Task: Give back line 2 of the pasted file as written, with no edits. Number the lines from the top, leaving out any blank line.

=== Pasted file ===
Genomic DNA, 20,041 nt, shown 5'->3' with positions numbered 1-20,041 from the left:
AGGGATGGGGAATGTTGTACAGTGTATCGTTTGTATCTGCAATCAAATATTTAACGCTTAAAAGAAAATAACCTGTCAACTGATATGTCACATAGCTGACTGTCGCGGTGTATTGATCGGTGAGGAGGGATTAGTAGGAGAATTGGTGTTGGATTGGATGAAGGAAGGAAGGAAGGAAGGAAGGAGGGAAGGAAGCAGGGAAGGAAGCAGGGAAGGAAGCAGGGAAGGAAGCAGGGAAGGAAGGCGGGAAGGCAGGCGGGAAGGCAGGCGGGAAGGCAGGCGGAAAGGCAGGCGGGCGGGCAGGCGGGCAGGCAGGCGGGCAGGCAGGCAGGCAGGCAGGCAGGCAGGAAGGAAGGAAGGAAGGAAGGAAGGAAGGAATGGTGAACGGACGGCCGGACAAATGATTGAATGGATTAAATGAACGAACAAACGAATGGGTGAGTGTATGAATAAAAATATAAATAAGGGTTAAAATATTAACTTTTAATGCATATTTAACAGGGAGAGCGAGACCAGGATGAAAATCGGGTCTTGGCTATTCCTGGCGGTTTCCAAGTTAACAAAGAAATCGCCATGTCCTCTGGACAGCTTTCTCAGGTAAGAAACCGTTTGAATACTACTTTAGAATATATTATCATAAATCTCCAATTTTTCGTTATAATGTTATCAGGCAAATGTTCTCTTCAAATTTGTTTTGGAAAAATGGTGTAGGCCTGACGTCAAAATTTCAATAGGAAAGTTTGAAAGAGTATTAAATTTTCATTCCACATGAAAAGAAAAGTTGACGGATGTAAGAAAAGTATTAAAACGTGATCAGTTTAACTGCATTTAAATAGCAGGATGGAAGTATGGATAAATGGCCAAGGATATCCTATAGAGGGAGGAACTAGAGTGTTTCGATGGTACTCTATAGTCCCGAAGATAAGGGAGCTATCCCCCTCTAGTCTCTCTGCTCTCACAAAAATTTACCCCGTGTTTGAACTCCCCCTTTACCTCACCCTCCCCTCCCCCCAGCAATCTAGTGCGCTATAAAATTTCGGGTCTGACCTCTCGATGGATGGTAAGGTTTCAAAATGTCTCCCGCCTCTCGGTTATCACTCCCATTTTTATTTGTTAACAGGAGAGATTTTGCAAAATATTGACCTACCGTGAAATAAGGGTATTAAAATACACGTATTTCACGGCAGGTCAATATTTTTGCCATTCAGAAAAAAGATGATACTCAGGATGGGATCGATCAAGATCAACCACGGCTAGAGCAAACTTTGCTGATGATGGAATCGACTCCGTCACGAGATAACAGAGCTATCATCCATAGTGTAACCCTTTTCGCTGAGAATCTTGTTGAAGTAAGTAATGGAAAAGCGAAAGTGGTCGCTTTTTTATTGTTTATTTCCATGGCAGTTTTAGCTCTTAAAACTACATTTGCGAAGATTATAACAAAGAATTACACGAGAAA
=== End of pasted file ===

AGGGATGGGGAATGTTGTACAGTGTATCGTTTGTATCTGCAATCAAATATTTAACGCTTAAAAGAAAATAACCTGTCAACTGATATGTCACATAGCTGACTGTCGCGGTGTATTGATCGGTGAGGAGGGATTAGTAGGAGAATTGGTGTTGGATTGGATGAAGGAAGGAAGGAAGGAAGGAAGGAGGGAAGGAAGCAGGGAAGGAAGCAGGGAAGGAAGCAGGGAAGGAAGCAGGGAAGGAAGGCGGGAAGGCAGGCGGGAAGGCAGGCGGGAAGGCAGGCGGAAAGGCAGGCGGGCGGGCAGGCGGGCAGGCAGGCGGGCAGGCAGGCAGGCAGGCAGGCAGGCAGGAAGGAAGGAAGGAAGGAAGGAAGGAAGGAATGGTGAACGGACGGCCGGACAAATGATTGAATGGATTAAATGAACGAACAAACGAATGGGTGAGTGTATGAATAAAAATATAAATAAGGGTTAAAATATTAACTTTTAATGCATATTTAACAGGGAGAGCGAGACCAGGATGAAAATCGGGTCTTGGCTATTCCTGGCGGTTTCCAAGTTAACAAAGAAATCGCCATGTCCTCTGGACAGCTTTCTCAGGTAAGAAACCGTTTGAATACTACTTTAGAATATATTATCATAAATCTCCAATTTTTCGTTATAATGTTATCAGGCAAATGTTCTCTTCAAATTTGTTTTGGAAAAATGGTGTAGGCCTGACGTCAAAATTTCAATAGGAAAGTTTGAAAGAGTATTAAATTTTCATTCCACATGAAAAGAAAAGTTGACGGATGTAAGAAAAGTATTAAAACGTGATCAGTTTAACTGCATTTAAATAGCAGGATGGAAGTATGGATAAATGGCCAAGGATATCCTATAGAGGGAGGAACTAGAGTGTTTCGATGGTACTCTATAGTCCCGAAGATAAGGGAGCTATCCCCCTCTAGTCTCTCTGCTCTCACAAAAATTTACCCCGTGTTTGAACTCCCCCTTTACCTCACCCTCCCCTCCCCCCAGCAATCTAGTGCGCTATAAAATTTCGGGTCTGACCTCTCGATGGATGGTAAGGTTTCAAAATGTCTCCCGCCTCTCGGTTATCACTCCCATTTTTATTTGTTAACAGGAGAGATTTTGCAAAATATTGACCTACCGTGAAATAAGGGTATTAAAATACACGTATTTCACGGCAGGTCAATATTTTTGCCATTCAGAAAAAAGATGATACTCAGGATGGGATCGATCAAGATCAACCACGGCTAGAGCAAACTTTGCTGATGATGGAATCGACTCCGTCACGAGATAACAGAGCTATCATCCATAGTGTAACCCTTTTCGCTGAGAATCTTGTTGAAGTAAGTAATGGAAAAGCGAAAGTGGTCGCTTTTTTATTGTTTATTTCCATGGCAGTTTTAGCTCTTAAAACTACATTTGCGAAGATTATAACAAAGAATTACACGAGAAA